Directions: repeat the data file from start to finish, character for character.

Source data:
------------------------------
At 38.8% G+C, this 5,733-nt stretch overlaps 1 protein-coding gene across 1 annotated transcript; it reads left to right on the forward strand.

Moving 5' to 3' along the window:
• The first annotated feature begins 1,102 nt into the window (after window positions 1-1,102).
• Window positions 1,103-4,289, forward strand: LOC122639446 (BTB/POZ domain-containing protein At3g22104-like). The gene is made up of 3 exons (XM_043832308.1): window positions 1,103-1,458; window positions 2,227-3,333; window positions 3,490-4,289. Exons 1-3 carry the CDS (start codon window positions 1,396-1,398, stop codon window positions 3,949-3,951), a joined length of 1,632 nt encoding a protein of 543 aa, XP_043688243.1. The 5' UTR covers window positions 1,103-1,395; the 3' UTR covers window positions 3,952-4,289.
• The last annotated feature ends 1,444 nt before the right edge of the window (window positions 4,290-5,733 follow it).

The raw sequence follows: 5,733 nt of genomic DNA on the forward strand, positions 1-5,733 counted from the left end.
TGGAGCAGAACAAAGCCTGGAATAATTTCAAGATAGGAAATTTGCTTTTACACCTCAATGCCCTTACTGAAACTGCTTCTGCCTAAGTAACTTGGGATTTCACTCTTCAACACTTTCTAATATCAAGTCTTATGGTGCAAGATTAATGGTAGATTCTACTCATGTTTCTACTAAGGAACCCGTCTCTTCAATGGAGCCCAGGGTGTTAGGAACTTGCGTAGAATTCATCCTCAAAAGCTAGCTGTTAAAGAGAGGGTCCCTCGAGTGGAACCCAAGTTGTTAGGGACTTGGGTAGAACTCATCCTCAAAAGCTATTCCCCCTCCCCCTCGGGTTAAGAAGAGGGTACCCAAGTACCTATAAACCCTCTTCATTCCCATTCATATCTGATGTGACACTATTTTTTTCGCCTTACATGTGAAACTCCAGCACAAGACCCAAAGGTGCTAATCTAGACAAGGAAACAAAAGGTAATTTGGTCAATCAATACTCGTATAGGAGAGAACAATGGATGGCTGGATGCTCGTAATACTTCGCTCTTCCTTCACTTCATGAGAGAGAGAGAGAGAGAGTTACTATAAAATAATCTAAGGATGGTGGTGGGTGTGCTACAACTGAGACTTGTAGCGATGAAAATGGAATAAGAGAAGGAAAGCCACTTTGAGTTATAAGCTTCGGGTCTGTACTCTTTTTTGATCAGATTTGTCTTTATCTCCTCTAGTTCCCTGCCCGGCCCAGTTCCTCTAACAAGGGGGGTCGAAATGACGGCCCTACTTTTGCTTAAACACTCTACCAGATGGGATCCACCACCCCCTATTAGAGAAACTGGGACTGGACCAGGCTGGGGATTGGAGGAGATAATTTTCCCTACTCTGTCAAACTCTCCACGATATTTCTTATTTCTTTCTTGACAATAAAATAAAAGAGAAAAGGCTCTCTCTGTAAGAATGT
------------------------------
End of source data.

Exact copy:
At 38.8% G+C, this 5,733-nt stretch overlaps 1 protein-coding gene across 1 annotated transcript; it reads left to right on the forward strand.

Moving 5' to 3' along the window:
• The first annotated feature begins 1,102 nt into the window (after window positions 1-1,102).
• Window positions 1,103-4,289, forward strand: LOC122639446 (BTB/POZ domain-containing protein At3g22104-like). The gene is made up of 3 exons (XM_043832308.1): window positions 1,103-1,458; window positions 2,227-3,333; window positions 3,490-4,289. Exons 1-3 carry the CDS (start codon window positions 1,396-1,398, stop codon window positions 3,949-3,951), a joined length of 1,632 nt encoding a protein of 543 aa, XP_043688243.1. The 5' UTR covers window positions 1,103-1,395; the 3' UTR covers window positions 3,952-4,289.
• The last annotated feature ends 1,444 nt before the right edge of the window (window positions 4,290-5,733 follow it).

The raw sequence follows: 5,733 nt of genomic DNA on the forward strand, positions 1-5,733 counted from the left end.
TGGAGCAGAACAAAGCCTGGAATAATTTCAAGATAGGAAATTTGCTTTTACACCTCAATGCCCTTACTGAAACTGCTTCTGCCTAAGTAACTTGGGATTTCACTCTTCAACACTTTCTAATATCAAGTCTTATGGTGCAAGATTAATGGTAGATTCTACTCATGTTTCTACTAAGGAACCCGTCTCTTCAATGGAGCCCAGGGTGTTAGGAACTTGCGTAGAATTCATCCTCAAAAGCTAGCTGTTAAAGAGAGGGTCCCTCGAGTGGAACCCAAGTTGTTAGGGACTTGGGTAGAACTCATCCTCAAAAGCTATTCCCCCTCCCCCTCGGGTTAAGAAGAGGGTACCCAAGTACCTATAAACCCTCTTCATTCCCATTCATATCTGATGTGACACTATTTTTTTCGCCTTACATGTGAAACTCCAGCACAAGACCCAAAGGTGCTAATCTAGACAAGGAAACAAAAGGTAATTTGGTCAATCAATACTCGTATAGGAGAGAACAATGGATGGCTGGATGCTCGTAATACTTCGCTCTTCCTTCACTTCATGAGAGAGAGAGAGAGAGAGTTACTATAAAATAATCTAAGGATGGTGGTGGGTGTGCTACAACTGAGACTTGTAGCGATGAAAATGGAATAAGAGAAGGAAAGCCACTTTGAGTTATAAGCTTCGGGTCTGTACTCTTTTTTGATCAGATTTGTCTTTATCTCCTCTAGTTCCCTGCCCGGCCCAGTTCCTCTAACAAGGGGGGTCGAAATGACGGCCCTACTTTTGCTTAAACACTCTACCAGATGGGATCCACCACCCCCTATTAGAGAAACTGGGACTGGACCAGGCTGGGGATTGGAGGAGATAATTTTCCCTACTCTGTCAAACTCTCCACGATATTTCTTATTTCTTTCTTGACAATAAAATAAAAGAGAAAAGGCTCTCTCTGTAAGAATGT